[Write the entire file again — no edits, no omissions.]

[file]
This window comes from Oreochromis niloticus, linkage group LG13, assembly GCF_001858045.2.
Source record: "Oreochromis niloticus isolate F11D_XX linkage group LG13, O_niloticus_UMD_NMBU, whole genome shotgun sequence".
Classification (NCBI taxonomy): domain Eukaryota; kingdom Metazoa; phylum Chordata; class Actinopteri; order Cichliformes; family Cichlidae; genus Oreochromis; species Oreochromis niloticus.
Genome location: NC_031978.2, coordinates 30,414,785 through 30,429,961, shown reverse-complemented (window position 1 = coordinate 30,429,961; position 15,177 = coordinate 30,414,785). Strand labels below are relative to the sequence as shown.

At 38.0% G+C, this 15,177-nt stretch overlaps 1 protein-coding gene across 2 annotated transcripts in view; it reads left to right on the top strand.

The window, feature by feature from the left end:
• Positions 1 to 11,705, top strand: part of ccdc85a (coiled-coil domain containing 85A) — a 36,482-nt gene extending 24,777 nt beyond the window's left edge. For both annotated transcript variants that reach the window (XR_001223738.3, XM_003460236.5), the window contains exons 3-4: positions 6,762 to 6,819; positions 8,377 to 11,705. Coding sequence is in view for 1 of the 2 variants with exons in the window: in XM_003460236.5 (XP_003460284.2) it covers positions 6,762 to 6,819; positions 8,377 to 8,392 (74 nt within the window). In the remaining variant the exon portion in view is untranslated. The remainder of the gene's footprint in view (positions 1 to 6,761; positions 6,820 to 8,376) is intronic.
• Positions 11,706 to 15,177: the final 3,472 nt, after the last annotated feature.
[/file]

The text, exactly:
This window comes from Oreochromis niloticus, linkage group LG13, assembly GCF_001858045.2.
Source record: "Oreochromis niloticus isolate F11D_XX linkage group LG13, O_niloticus_UMD_NMBU, whole genome shotgun sequence".
Classification (NCBI taxonomy): domain Eukaryota; kingdom Metazoa; phylum Chordata; class Actinopteri; order Cichliformes; family Cichlidae; genus Oreochromis; species Oreochromis niloticus.
Genome location: NC_031978.2, coordinates 30,414,785 through 30,429,961, shown reverse-complemented (window position 1 = coordinate 30,429,961; position 15,177 = coordinate 30,414,785). Strand labels below are relative to the sequence as shown.

At 38.0% G+C, this 15,177-nt stretch overlaps 1 protein-coding gene across 2 annotated transcripts in view; it reads left to right on the top strand.

The window, feature by feature from the left end:
• Positions 1 to 11,705, top strand: part of ccdc85a (coiled-coil domain containing 85A) — a 36,482-nt gene extending 24,777 nt beyond the window's left edge. For both annotated transcript variants that reach the window (XR_001223738.3, XM_003460236.5), the window contains exons 3-4: positions 6,762 to 6,819; positions 8,377 to 11,705. Coding sequence is in view for 1 of the 2 variants with exons in the window: in XM_003460236.5 (XP_003460284.2) it covers positions 6,762 to 6,819; positions 8,377 to 8,392 (74 nt within the window). In the remaining variant the exon portion in view is untranslated. The remainder of the gene's footprint in view (positions 1 to 6,761; positions 6,820 to 8,376) is intronic.
• Positions 11,706 to 15,177: the final 3,472 nt, after the last annotated feature.